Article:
You know, I tend to think there’s a lot of good etiquette that critiquers need to know when they’re part of a crit group, but there’s also a lot of etiquette for the author being critiqued. I feel like it’s generally a lot of common sense, but then you get into a group and you see people breaking these rules — especially new people.
A couple weeks back we had a woman join us for her first critique. I believe she said she’d never done it before, she had simply been working on her YA novel in solitude for a while and was looking for the responses people might have. But she hit a pretty common pitfall as her piece was critiqued.
Most writing groups have a rule:
When Your Work Is Being Responded To, Your Remain Quiet
There are a number of reasons the author needs to stay quiet while her work is being responded to. One of the major reasons is that it slows down the critique and when you have multiple stories to go through, you cannot stop to talk to every individual who has something to say.
When a writer becomes responsive to every comment that is made, it also comes off as defensive — and maybe it is. Being critiqued is hard. Everyone’s work is personal. Everyone put heart, soul, time, feeling, experience — themselves into the work they’re presenting. Whether you’re writing prose or poetry, fiction or nonfiction, there is something very revealing and sensitive about presenting your creative work.
The president of my writing group said she received emails all the time from first-time submitters who said they’d rather show up to the meeting than have their work critiqued — Granted, I think that’s a bit too hyperbolic considering submitting your creative work is 100% voluntary.
We all want to believe our stories are unique — and in general, they are. I saw this image quote the other that read something like, “Every new writer things everything there is to say has already been said, but you haven’t said it yet.” I echo this idea when I’m talking to people about writing.
There’s this guy in the group that is SO QUICK to jump on people when their idea may have some elements as another that he can think of. In an earlier workshop class this year, we were working on taglines and I mentioned a story I’m plotting about a journalist who feigns mental illness to get into an asylum so he can get the scoop on this ten-year-old who “killed his twin brother.” Immediately this guy goes, “One Flew Over the Cuckoo’s Nest. You’re literally writing something that’s already been written.”
The only thing that story and mine have in common is that someone fakes mental illness to enter an asylum. That’s it. But he was so ready to jump and say, “You’re uncreative” in his own way.
Reminds me of that episode of South Park:
I’m digressing though.
When we present our work in a group and people are responding, especially with less than positive responses, I think it’s pretty natural to want to defend it and tell everyone why we’re so brilliant and why they just don’t get it. Doesn’t that go back to last week’s guy who told people who don’t get his writing to “just not read it”? Isn’t that sort of a way to filter out people who might not respond with praise? It’s not weak to feel upset after your a critique — or maybe even a little demotivated, but above all, you should try to isolate or insult your readership.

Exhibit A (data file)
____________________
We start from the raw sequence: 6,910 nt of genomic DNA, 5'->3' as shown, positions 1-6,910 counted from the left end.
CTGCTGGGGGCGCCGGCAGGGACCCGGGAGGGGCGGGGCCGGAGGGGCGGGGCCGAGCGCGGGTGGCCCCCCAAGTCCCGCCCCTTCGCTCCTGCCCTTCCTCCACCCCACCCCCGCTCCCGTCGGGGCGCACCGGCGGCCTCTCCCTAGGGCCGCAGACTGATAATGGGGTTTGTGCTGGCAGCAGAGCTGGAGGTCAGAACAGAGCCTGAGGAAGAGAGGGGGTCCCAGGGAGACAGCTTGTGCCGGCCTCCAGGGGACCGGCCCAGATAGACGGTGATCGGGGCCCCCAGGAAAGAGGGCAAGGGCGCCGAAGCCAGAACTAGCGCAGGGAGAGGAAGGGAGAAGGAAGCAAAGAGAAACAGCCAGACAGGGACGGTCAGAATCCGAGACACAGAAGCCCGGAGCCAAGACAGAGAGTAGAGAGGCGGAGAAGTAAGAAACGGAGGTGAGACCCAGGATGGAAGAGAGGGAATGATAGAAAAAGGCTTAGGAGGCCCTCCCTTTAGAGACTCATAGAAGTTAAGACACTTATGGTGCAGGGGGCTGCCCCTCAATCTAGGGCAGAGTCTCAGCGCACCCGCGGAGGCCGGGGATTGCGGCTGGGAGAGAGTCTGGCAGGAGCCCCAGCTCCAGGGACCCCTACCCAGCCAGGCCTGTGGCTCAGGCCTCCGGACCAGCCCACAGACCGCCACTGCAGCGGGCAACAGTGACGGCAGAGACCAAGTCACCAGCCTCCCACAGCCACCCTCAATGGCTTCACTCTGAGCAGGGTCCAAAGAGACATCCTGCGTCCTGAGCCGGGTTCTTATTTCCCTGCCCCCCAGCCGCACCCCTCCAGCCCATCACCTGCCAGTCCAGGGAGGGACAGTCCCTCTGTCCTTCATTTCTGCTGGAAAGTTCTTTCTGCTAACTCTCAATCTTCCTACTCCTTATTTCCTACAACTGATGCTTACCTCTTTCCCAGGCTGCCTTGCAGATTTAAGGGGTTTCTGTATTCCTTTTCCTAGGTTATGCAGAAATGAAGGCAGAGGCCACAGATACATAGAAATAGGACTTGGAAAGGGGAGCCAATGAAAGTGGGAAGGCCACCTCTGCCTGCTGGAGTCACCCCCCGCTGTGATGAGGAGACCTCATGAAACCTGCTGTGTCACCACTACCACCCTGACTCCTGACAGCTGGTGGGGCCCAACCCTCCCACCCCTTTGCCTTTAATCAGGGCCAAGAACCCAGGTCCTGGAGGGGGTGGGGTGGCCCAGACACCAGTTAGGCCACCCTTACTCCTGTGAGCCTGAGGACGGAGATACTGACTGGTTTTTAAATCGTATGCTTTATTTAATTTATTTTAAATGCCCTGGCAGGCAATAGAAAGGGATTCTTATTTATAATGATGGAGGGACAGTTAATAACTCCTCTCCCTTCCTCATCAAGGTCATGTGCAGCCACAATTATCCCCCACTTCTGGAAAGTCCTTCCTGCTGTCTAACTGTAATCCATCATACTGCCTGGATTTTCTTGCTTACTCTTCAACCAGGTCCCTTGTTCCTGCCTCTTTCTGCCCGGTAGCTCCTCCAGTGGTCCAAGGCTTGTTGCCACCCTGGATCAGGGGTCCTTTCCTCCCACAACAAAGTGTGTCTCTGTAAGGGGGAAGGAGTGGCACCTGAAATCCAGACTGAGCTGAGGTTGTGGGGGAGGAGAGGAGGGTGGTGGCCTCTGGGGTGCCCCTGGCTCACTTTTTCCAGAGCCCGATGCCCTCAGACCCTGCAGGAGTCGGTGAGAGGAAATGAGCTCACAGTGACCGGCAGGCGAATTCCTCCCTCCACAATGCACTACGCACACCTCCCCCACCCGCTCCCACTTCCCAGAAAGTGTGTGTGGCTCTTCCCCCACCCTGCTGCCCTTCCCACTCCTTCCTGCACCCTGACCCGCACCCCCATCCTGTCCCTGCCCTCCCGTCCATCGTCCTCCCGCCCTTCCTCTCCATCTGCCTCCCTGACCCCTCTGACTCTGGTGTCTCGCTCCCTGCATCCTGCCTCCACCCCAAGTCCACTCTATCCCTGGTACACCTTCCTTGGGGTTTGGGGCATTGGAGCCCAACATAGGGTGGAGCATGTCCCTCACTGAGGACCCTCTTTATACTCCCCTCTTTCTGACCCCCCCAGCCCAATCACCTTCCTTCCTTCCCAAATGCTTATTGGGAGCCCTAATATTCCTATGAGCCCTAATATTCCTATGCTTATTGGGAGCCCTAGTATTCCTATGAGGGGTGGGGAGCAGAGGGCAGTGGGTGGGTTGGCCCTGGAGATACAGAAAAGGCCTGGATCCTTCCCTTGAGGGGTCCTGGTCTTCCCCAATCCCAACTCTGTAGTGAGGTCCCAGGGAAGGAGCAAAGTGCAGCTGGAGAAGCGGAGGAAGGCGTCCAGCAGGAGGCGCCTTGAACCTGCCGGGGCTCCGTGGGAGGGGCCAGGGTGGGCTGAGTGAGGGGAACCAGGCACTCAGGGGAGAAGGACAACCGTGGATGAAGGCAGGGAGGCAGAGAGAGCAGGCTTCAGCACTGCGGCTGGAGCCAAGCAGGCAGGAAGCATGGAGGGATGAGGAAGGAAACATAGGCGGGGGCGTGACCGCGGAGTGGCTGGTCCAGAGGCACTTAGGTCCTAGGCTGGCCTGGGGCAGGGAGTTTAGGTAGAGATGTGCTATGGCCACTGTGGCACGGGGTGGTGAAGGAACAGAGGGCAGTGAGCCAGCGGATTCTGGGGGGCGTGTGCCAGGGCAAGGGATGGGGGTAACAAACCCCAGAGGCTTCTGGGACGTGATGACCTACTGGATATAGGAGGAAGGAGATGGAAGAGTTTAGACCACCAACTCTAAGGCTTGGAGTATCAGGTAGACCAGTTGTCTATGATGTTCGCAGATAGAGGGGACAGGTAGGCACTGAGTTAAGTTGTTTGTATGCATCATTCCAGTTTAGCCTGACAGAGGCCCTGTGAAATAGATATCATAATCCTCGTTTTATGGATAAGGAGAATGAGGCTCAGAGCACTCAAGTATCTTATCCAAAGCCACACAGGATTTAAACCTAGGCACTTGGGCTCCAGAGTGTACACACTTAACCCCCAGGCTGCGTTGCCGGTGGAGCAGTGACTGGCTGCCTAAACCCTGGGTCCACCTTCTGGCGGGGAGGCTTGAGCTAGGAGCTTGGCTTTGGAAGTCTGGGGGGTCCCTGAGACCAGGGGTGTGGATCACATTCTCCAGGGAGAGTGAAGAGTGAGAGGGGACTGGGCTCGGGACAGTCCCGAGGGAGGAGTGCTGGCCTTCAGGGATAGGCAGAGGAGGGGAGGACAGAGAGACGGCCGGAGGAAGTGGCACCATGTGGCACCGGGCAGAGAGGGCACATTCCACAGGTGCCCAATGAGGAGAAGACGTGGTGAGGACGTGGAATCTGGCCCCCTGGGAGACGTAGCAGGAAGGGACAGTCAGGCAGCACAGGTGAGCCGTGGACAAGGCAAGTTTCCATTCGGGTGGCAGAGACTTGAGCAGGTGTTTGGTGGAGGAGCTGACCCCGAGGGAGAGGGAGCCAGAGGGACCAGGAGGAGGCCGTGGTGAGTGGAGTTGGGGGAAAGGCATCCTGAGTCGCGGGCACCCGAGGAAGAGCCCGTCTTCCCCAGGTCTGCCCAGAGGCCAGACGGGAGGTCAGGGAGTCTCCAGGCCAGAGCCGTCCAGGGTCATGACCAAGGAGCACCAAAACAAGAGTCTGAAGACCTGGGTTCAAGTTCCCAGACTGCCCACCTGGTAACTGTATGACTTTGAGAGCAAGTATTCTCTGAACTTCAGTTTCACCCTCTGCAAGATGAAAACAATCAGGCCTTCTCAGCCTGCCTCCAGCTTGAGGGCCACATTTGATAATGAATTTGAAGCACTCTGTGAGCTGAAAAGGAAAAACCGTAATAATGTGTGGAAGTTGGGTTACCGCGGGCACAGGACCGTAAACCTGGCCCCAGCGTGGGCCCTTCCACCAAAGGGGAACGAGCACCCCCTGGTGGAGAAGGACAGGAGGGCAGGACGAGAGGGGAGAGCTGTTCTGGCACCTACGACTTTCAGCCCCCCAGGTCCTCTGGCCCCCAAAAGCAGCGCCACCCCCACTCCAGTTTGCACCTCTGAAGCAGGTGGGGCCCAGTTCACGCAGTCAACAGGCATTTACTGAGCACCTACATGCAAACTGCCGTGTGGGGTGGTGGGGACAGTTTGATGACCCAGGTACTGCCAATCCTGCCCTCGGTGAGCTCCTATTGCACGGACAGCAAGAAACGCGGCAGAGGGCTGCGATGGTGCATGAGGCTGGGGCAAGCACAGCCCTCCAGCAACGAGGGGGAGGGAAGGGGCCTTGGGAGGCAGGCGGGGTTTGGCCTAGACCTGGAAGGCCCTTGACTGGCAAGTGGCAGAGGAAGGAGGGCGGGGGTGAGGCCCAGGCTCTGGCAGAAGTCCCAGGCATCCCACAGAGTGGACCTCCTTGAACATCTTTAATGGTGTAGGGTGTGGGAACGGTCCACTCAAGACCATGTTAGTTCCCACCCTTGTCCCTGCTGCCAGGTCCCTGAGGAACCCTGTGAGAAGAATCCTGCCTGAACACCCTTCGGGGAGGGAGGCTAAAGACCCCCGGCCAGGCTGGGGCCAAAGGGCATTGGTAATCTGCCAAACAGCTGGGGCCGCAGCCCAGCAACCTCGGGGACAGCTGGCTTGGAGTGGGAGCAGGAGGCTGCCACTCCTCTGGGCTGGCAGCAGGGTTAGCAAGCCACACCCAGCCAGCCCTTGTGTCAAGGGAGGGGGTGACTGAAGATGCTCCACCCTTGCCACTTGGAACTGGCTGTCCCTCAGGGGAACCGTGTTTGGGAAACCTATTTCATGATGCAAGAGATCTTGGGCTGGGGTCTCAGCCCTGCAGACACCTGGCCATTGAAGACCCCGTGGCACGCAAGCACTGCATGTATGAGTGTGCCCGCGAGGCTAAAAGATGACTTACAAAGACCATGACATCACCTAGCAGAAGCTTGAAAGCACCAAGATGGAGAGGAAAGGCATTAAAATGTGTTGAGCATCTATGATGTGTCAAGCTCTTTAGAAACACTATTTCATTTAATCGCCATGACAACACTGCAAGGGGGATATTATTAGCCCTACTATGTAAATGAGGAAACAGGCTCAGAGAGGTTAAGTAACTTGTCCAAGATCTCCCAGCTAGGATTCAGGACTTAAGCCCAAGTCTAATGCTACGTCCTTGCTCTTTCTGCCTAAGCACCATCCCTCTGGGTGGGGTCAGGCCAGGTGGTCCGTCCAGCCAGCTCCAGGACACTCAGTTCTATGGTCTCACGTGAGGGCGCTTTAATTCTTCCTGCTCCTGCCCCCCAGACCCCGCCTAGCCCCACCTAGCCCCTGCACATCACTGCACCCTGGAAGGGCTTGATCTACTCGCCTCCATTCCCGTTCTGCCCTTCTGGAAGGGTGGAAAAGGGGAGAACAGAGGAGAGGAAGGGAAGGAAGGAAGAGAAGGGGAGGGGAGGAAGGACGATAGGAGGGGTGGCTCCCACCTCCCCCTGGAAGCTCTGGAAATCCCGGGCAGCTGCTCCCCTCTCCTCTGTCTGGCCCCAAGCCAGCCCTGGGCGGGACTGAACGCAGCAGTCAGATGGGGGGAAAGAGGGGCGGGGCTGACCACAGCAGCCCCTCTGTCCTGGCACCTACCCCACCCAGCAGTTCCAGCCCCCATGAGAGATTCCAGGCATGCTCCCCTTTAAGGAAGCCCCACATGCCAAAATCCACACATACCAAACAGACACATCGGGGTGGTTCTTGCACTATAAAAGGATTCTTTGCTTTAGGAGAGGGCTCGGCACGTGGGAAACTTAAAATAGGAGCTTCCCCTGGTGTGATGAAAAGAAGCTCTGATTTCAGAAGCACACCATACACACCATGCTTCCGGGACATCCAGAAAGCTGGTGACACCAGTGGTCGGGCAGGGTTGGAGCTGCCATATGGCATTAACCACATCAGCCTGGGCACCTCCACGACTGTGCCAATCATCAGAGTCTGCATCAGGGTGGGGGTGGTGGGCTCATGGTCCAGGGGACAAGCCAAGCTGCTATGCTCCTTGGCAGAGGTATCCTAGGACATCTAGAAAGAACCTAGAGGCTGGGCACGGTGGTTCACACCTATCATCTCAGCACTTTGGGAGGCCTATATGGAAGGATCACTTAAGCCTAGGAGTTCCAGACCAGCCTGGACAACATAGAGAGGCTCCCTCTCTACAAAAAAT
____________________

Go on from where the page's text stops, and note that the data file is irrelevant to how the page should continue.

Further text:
God willing you ever get published and get national attention, you will receive negative attention as much as positive attention. All the “greats” have haters, you will too and the best thing you can do is be modest and gracious and not go on the attack because someone didn’t like your story.
Start practicing this in the writing group by learning how to sit quietly in the cone of silence. Whether you agree with the critique or not, being able to hold your tongue and listen to what other people are saying is a valuable skill. So is being able to sort out the unhelpful crits from the meaningful ones.
On this subject, I’ve seen one other thing happen… and that is…
Having Friends Talk For You While in Cone of Silence
Aside from the author defending her work during a critique, I’ve also seen the author bring her friend to the critique so when someone starts giving a response other than, “This is amazing!” the friend starts making the defensive notes for the author because they spend a bunch of time together and of course she’d know what her friend would say.
Just don’t do this.
Everyone should be at a critique group to get better at what they’re doing. If you can’t take critique, then don’t look for a critique partner or a crit group, you might not be ready for it. And if you do want a critique group, but you don’t want to hear the critiques on your work, reading and responding or just reading and listening to what others have to say can actually really help you as an individual. I will often read things I used to do in works and see why those things are bad.
I continue to learn from other peoples’ mistakes (and successes).
Critique groups are super helpful and there’s more than one way to grow and benefit from them.
Just… know where your limits are and don’t be the stick that comes in to fight everyone because your work is obviously already perfect and you only submitted it to show off…
If this is you, hint hint, people probably don’t even want you there. Just saying.